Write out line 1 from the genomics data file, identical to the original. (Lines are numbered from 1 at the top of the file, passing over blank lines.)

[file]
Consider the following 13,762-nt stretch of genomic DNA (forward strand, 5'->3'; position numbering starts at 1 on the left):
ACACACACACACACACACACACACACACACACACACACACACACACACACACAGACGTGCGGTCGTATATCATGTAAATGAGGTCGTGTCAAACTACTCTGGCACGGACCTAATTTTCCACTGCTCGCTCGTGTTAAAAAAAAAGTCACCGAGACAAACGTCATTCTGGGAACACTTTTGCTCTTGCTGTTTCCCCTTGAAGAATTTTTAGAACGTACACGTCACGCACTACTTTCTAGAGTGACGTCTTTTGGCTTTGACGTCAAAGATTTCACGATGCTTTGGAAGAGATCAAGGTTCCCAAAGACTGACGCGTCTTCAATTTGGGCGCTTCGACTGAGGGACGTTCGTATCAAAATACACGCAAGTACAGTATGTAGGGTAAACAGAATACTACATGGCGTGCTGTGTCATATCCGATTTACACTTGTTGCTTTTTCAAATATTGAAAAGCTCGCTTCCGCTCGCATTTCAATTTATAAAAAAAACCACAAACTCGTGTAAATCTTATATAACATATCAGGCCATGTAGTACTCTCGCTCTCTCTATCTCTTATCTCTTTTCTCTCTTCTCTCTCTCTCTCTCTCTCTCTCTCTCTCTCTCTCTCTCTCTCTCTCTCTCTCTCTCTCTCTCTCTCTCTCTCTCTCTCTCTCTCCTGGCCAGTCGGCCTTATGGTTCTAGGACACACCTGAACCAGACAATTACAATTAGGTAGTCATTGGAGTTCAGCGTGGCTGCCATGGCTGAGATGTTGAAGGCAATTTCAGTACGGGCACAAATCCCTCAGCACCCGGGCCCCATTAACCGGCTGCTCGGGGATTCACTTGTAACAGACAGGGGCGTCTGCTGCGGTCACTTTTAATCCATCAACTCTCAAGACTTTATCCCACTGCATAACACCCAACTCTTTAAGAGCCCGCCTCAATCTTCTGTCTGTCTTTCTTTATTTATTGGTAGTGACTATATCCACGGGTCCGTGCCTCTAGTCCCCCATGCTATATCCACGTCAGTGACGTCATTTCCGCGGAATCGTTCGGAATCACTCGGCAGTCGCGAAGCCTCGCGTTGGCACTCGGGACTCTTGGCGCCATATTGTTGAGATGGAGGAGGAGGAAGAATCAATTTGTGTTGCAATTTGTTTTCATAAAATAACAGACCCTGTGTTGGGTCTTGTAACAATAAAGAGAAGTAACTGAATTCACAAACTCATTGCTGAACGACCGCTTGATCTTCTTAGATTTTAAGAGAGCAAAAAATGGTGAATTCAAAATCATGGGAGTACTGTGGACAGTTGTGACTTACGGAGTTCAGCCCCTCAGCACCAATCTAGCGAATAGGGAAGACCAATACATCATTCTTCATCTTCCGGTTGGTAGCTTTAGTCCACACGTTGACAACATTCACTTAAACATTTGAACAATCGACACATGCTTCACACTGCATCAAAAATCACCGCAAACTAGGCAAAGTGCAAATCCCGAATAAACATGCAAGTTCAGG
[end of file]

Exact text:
Consider the following 13,762-nt stretch of genomic DNA (forward strand, 5'->3'; position numbering starts at 1 on the left):